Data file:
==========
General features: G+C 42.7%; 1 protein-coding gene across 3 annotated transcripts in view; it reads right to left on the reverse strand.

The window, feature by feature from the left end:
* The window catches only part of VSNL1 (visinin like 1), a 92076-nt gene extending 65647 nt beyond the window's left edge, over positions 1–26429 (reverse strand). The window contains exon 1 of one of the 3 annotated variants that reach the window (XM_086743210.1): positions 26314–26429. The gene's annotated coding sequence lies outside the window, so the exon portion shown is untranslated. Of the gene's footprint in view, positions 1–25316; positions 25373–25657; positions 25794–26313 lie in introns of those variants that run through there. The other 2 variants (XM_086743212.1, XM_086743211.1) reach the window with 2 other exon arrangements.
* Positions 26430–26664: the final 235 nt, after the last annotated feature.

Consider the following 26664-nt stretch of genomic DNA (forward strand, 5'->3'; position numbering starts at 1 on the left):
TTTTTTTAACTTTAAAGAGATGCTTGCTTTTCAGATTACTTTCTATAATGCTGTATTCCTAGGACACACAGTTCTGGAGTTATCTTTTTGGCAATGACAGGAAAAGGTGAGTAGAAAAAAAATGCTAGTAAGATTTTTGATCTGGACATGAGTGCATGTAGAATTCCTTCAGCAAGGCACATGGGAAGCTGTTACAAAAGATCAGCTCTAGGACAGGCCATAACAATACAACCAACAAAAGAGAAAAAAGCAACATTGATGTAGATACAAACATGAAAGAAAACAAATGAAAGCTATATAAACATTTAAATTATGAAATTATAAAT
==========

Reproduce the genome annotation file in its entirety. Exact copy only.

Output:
General features: G+C 42.7%; 1 protein-coding gene across 3 annotated transcripts in view; it reads right to left on the reverse strand.

The window, feature by feature from the left end:
* The window catches only part of VSNL1 (visinin like 1), a 92076-nt gene extending 65647 nt beyond the window's left edge, over positions 1–26429 (reverse strand). The window contains exon 1 of one of the 3 annotated variants that reach the window (XM_086743210.1): positions 26314–26429. The gene's annotated coding sequence lies outside the window, so the exon portion shown is untranslated. Of the gene's footprint in view, positions 1–25316; positions 25373–25657; positions 25794–26313 lie in introns of those variants that run through there. The other 2 variants (XM_086743212.1, XM_086743211.1) reach the window with 2 other exon arrangements.
* Positions 26430–26664: the final 235 nt, after the last annotated feature.

Consider the following 26664-nt stretch of genomic DNA (forward strand, 5'->3'; position numbering starts at 1 on the left):
TTTTTTTAACTTTAAAGAGATGCTTGCTTTTCAGATTACTTTCTATAATGCTGTATTCCTAGGACACACAGTTCTGGAGTTATCTTTTTGGCAATGACAGGAAAAGGTGAGTAGAAAAAAAATGCTAGTAAGATTTTTGATCTGGACATGAGTGCATGTAGAATTCCTTCAGCAAGGCACATGGGAAGCTGTTACAAAAGATCAGCTCTAGGACAGGCCATAACAATACAACCAACAAAAGAGAAAAAAGCAACATTGATGTAGATACAAACATGAAAGAAAACAAATGAAAGCTATATAAACATTTAAATTATGAAATTATAAAT